Federal Judge Tonya Pratt issued a ruling against the State of Indiana late last week. She declared that the state’s law protecting babies with Down Syndrome from being targeted for destruction is “unconstitutional” . The Indiana law also made it illegal to abort babies solely because of disability, gender or race.
Judge Pratt struck down the law at the behest of Planned Parenthood. (And, yes, she is an Obama appointee).
This is not the first pro-abortion ruling from Pratt, but it is perhaps her most contemptible. In essence, Pratt has ruled that the U.S. Constitution protects the practice of eugenics. Most readers will be familiar with Planned Parenthood’s history of eugenics, as it was founded by Margaret Sanger, an early proponent of culling the human race on the basis of race and socio-economic background.
What may be less well known is that Pratt’s ruling has some roots in the dark judicial history of this country. There was a time when progressive jurists like Justice Oliver Wendell Holmes boldly defended the practice of forced sterilization of persons deemed “socially unfit”. See Buck v. Bell (1927). Some sources suggest that as many as 70,000 citizens were forcibly deprived of the right to reproduce.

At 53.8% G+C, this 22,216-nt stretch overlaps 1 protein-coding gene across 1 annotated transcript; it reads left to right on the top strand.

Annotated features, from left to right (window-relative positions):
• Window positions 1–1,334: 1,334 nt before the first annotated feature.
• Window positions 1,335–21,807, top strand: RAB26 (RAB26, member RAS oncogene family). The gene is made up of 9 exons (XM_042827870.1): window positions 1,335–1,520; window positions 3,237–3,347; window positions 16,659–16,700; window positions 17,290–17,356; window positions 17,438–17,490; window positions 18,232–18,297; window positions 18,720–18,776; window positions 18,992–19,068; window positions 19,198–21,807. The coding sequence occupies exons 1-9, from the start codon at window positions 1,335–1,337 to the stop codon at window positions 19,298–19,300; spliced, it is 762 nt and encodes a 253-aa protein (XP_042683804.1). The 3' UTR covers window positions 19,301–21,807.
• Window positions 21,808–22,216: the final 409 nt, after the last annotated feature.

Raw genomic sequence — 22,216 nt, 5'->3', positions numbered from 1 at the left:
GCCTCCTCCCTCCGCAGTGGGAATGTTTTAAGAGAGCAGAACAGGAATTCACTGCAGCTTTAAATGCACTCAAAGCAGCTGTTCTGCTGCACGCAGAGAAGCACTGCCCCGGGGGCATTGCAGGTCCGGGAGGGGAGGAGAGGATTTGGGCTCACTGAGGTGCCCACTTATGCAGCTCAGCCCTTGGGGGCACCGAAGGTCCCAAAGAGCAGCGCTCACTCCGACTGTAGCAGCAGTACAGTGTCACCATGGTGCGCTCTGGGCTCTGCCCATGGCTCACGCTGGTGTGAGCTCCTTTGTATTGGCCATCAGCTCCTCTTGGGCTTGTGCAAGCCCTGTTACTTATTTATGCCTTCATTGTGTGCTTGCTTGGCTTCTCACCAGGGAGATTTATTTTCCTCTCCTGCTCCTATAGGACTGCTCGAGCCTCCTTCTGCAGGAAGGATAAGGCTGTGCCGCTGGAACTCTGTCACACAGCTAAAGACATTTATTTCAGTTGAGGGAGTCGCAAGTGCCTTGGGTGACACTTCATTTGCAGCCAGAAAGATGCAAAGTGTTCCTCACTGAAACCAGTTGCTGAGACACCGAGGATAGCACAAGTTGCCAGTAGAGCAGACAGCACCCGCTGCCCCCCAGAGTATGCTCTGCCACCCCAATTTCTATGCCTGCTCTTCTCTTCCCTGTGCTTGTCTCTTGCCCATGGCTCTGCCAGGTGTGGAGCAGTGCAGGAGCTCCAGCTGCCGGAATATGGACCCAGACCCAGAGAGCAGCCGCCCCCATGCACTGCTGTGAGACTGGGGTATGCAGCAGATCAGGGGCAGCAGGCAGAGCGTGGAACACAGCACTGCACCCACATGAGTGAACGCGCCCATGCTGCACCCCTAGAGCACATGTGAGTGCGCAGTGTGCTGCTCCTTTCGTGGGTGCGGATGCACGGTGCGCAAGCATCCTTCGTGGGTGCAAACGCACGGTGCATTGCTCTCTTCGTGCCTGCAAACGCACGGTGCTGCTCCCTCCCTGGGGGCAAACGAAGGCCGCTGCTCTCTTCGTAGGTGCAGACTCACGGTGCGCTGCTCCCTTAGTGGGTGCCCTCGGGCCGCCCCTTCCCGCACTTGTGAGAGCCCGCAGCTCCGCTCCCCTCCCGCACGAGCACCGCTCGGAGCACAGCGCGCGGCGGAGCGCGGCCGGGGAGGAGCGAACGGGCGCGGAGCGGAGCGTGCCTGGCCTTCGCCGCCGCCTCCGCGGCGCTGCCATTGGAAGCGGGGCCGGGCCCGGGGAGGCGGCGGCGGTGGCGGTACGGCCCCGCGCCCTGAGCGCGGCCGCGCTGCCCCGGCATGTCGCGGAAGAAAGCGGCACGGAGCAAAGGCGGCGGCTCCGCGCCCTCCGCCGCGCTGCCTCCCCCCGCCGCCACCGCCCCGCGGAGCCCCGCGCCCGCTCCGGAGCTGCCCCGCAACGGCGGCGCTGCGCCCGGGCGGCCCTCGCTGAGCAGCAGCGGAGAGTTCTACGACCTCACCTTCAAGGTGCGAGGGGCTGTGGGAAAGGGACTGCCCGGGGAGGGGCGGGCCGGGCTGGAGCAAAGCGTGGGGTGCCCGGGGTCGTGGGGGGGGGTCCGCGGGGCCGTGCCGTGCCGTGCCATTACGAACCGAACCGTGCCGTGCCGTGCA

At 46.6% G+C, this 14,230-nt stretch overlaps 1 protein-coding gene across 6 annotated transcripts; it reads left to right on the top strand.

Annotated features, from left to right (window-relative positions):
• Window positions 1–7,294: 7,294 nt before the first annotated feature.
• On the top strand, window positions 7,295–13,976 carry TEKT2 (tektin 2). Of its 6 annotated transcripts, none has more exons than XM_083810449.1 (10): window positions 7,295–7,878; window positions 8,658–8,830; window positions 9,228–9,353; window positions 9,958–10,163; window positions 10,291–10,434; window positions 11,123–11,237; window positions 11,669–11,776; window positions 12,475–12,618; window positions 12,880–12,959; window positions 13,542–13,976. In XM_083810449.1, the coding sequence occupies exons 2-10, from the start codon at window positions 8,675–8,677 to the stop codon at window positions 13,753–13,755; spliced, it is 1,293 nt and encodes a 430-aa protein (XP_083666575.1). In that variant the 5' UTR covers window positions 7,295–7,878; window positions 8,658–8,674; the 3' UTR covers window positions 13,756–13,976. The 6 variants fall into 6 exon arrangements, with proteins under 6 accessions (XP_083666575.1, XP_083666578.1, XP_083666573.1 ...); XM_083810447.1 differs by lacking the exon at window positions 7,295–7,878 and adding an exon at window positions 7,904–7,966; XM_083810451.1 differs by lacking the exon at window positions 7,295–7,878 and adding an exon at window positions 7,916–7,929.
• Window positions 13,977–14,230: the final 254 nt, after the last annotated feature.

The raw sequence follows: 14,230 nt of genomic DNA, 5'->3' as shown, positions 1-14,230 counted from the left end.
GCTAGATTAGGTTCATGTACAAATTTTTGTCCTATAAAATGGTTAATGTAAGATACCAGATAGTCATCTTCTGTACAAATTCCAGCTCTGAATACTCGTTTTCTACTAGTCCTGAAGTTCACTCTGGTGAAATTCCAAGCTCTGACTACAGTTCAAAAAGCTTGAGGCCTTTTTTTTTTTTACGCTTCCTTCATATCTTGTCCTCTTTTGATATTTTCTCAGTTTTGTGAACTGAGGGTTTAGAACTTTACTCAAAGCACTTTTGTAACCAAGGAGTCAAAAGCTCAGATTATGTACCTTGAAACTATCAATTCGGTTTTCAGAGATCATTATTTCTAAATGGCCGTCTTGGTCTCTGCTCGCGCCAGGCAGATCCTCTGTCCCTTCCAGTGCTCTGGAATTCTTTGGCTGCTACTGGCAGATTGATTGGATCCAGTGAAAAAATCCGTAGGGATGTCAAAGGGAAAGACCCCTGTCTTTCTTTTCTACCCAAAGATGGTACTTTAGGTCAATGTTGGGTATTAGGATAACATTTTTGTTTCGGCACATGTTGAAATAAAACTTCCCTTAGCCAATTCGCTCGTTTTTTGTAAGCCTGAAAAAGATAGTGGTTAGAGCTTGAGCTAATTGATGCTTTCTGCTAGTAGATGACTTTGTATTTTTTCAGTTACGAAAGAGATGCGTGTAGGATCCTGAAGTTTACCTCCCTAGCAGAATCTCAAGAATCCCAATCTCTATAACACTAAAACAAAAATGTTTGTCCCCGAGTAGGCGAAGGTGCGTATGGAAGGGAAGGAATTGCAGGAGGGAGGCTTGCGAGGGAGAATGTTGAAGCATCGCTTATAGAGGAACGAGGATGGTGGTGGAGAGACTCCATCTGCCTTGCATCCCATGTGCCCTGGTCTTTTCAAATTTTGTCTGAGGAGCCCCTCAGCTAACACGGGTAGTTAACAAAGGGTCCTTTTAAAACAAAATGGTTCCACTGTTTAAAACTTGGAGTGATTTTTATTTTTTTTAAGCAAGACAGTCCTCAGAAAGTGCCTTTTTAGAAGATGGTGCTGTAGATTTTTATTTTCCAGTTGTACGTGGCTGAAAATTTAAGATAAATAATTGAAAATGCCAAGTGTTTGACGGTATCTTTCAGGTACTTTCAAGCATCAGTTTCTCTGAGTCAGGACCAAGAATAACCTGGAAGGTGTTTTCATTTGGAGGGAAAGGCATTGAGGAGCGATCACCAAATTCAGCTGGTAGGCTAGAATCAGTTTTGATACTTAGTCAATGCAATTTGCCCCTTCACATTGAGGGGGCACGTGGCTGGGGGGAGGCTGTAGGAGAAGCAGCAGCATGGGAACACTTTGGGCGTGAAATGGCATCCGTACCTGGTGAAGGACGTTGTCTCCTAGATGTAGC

But this ruling by Pratt actually goes further: It sanctifies the killing of an existing baby simply because of a disability or because of the baby’s gender.
One wonders when the Congress might be persuaded to intervene in the outrageous malpractice being foisted upon American society by radical judges like Ms. Pratt.
Indiana Attorney General Curtis Hill announced on Tuesday that he will appeal the ruling to the 7th Circuit Court of Appeals, based in Chicago. In a written press release printed by LifeNews.Com, Hill says:
“By declaring unconstitutional a state law that would bar abortions solely on the basis race, sex or disability such as Down Syndrome, a federal has cleared the path for
genetic discrimination that once seemed like science fiction.”